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Drawn & Quarterly Fall 2019

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The River at Night
By (author): Kevin Huizenga
9781770463745 Hardcover English COMICS & GRAPHIC NOVELS / Literary Sep 24, 2019 Print Run: 15000
$42.95 CAD
Active 8.1 x 10.41 x 0.96 in | 920 gr 216 pages Colour illustrations throughout Drawn & Quarterly
A man has trouble falling asleep and reflects on his life, marriage, and time itself In The River at Night, Kevin Huizenga delves deep into consciousness. What begins as a simple, distracted conversation between husband and wife, Glenn and Wendy Ganges?him reading a library book and her working on her computer?becomes an exploration of being and the passage of time. As they head to bed, Wendy exhausted by a fussy editor and Glenn energized by his reading and no small amount of caffeine, the story begins to fracture. The River at Night flashes back, first to satirize the dot-com boom of the late 1990s and then to examine the camaraderie of playing first-person shooter video games with work colleagues. Huizenga shifts focus to suggest ways to fall asleep as Glenn ponders what the passage of time feels like to geologists or productivity gurus. The story explores the simple pleasures of a marriage, like lying awake in bed next to a slumbering lover, along with the less cherished moments of disappointment or inadvertent betrayal of trust. Huizenga uses the cartoon medium like a symphony, establishing rhythms and introducing themes that he returns to, adding and subtracting events and thoughts, stretching and compressing time. A walk to the library becomes a meditation on how we understand time, as Huizenga shows the breadth of the comics medium in surprising ways. The River at Night is a modern formalist masterpiece as empathetic, inventive. and funny as anything ever written.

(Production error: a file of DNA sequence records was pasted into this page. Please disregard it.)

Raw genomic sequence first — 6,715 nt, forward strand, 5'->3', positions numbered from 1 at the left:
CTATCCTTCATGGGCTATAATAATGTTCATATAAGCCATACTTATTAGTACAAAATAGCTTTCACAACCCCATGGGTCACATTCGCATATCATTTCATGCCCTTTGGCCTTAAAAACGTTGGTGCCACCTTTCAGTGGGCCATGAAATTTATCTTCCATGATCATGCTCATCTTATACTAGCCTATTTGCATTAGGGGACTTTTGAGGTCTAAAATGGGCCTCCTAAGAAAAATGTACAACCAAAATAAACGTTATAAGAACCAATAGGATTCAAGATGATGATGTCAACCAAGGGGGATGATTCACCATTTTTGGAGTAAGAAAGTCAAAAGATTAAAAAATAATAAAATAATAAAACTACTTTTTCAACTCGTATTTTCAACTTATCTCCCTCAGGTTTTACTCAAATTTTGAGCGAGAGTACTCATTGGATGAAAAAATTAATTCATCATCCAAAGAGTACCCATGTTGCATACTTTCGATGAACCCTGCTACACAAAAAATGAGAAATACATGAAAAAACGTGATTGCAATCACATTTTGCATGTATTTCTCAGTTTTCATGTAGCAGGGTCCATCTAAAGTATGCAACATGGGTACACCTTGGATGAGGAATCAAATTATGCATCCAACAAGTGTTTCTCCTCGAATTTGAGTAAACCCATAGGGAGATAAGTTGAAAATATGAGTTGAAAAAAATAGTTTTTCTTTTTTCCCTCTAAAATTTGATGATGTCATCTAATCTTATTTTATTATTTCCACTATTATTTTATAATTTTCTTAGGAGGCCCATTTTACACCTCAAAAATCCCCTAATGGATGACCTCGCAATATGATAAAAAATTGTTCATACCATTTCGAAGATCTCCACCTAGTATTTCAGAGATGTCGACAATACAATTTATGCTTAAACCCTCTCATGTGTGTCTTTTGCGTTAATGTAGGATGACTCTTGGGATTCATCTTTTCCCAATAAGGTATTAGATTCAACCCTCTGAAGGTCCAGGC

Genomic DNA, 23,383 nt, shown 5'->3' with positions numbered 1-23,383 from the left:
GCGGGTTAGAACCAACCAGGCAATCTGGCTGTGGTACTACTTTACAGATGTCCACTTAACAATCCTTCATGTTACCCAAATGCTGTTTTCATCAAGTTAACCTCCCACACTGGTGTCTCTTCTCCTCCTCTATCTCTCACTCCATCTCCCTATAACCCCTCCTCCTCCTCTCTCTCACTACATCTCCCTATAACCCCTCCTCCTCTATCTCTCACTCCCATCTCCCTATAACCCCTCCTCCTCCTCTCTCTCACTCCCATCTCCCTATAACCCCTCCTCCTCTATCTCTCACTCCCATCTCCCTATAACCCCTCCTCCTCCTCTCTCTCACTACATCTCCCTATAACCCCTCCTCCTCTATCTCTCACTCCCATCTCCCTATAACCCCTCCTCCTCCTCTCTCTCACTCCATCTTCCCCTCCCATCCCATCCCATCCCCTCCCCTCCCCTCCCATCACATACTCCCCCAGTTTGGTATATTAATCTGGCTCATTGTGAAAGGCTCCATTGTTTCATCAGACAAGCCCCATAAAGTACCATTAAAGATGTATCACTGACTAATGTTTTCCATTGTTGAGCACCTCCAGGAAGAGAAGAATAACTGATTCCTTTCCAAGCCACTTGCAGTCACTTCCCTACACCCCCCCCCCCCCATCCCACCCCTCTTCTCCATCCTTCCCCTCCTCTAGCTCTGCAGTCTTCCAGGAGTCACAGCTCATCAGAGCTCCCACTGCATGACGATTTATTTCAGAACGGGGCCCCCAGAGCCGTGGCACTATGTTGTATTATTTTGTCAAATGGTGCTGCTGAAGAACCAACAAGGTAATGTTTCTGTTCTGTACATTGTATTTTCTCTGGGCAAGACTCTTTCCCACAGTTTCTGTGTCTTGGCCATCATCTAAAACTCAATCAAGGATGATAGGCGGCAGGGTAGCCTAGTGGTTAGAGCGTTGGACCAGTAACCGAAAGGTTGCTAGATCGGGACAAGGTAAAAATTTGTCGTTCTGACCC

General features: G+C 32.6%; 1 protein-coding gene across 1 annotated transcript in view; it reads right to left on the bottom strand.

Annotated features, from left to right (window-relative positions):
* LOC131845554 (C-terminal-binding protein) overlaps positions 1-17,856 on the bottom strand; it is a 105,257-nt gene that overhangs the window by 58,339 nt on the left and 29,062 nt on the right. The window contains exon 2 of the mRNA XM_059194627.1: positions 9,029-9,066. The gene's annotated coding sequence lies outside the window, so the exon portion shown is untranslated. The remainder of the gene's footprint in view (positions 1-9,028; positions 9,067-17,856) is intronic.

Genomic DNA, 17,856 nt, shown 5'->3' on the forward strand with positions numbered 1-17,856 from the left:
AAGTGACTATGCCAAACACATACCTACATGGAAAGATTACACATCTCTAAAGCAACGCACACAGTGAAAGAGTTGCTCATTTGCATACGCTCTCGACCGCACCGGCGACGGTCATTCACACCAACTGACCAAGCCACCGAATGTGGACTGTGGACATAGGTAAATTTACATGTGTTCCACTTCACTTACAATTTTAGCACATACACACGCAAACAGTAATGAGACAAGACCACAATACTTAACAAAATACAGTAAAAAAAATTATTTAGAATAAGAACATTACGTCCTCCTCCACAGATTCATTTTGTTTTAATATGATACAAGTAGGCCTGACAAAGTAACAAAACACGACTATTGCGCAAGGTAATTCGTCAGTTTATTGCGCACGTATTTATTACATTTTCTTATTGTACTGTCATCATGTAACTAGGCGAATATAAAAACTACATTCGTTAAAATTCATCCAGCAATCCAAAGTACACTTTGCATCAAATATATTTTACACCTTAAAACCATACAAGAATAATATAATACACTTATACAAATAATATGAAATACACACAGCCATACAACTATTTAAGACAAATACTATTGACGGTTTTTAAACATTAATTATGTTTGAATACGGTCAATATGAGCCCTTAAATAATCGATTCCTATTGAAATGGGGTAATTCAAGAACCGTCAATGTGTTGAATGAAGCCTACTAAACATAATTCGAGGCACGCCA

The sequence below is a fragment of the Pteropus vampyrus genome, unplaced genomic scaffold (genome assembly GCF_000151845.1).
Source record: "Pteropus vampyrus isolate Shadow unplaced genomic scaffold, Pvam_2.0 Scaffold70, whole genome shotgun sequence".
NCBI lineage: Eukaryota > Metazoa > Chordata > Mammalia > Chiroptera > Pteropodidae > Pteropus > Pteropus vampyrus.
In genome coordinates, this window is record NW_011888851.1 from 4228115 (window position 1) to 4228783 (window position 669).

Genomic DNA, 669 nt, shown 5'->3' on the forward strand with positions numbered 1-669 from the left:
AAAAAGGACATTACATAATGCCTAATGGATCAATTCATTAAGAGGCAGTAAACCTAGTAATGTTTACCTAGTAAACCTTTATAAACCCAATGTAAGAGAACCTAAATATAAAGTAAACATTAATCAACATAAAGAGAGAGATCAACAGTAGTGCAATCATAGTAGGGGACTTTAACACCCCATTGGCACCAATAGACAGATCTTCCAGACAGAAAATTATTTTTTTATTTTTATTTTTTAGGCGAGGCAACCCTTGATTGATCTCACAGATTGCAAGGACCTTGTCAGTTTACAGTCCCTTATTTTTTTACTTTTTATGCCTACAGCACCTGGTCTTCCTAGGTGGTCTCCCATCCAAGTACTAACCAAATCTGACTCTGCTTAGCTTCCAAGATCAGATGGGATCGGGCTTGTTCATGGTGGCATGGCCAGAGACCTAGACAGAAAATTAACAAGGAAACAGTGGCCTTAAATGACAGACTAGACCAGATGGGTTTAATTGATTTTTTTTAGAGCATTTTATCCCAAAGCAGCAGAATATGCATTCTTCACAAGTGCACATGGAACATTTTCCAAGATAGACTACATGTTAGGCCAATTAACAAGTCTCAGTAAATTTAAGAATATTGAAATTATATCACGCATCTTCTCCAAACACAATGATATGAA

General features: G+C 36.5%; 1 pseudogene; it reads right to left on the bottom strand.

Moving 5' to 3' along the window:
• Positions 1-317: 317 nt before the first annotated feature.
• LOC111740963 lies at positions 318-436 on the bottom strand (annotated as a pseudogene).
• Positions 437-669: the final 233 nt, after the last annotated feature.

Kevin Huizenga splits his time between Chicago and Minneapolis. He has lived near the Mississippi River for almost twenty years but only swam in it once. His favorite river is the Wabash. His character Glenn Ganges is based on his brother-in-law and the name is a reference to two separate towns that appear on the same sign on the interstate.

?[Wild Kingdom has a] bank of reappearing motifs which become funnier and more frightening with each iteration ? every few pages, there?s a hilariously inventive piece of cartooning.? ?The New York Times ?Spiky, intellectually adventurous stories? A mordantly funny field guide to a very specific and modern species of dread.? ?NPR

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